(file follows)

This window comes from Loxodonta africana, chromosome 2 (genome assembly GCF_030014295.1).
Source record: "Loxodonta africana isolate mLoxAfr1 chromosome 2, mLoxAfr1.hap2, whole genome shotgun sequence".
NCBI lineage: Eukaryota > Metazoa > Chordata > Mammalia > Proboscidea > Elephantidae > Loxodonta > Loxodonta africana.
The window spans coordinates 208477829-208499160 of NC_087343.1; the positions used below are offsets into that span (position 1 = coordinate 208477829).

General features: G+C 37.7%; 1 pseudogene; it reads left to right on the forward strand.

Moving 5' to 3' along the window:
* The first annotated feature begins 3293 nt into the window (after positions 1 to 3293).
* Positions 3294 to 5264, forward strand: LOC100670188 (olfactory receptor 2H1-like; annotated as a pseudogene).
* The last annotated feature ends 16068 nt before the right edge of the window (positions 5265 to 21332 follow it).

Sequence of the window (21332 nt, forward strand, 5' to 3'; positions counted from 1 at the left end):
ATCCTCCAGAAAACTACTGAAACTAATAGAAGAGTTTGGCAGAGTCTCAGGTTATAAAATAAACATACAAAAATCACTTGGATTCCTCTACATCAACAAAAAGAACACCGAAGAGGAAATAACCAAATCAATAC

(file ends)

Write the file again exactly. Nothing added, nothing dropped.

This window comes from Loxodonta africana, chromosome 2 (genome assembly GCF_030014295.1).
Source record: "Loxodonta africana isolate mLoxAfr1 chromosome 2, mLoxAfr1.hap2, whole genome shotgun sequence".
NCBI lineage: Eukaryota > Metazoa > Chordata > Mammalia > Proboscidea > Elephantidae > Loxodonta > Loxodonta africana.
The window spans coordinates 208477829-208499160 of NC_087343.1; the positions used below are offsets into that span (position 1 = coordinate 208477829).

General features: G+C 37.7%; 1 pseudogene; it reads left to right on the forward strand.

Moving 5' to 3' along the window:
* The first annotated feature begins 3293 nt into the window (after positions 1 to 3293).
* Positions 3294 to 5264, forward strand: LOC100670188 (olfactory receptor 2H1-like; annotated as a pseudogene).
* The last annotated feature ends 16068 nt before the right edge of the window (positions 5265 to 21332 follow it).

Sequence of the window (21332 nt, forward strand, 5' to 3'; positions counted from 1 at the left end):
ATCCTCCAGAAAACTACTGAAACTAATAGAAGAGTTTGGCAGAGTCTCAGGTTATAAAATAAACATACAAAAATCACTTGGATTCCTCTACATCAACAAAAAGAACACCGAAGAGGAAATAACCAAATCAATAC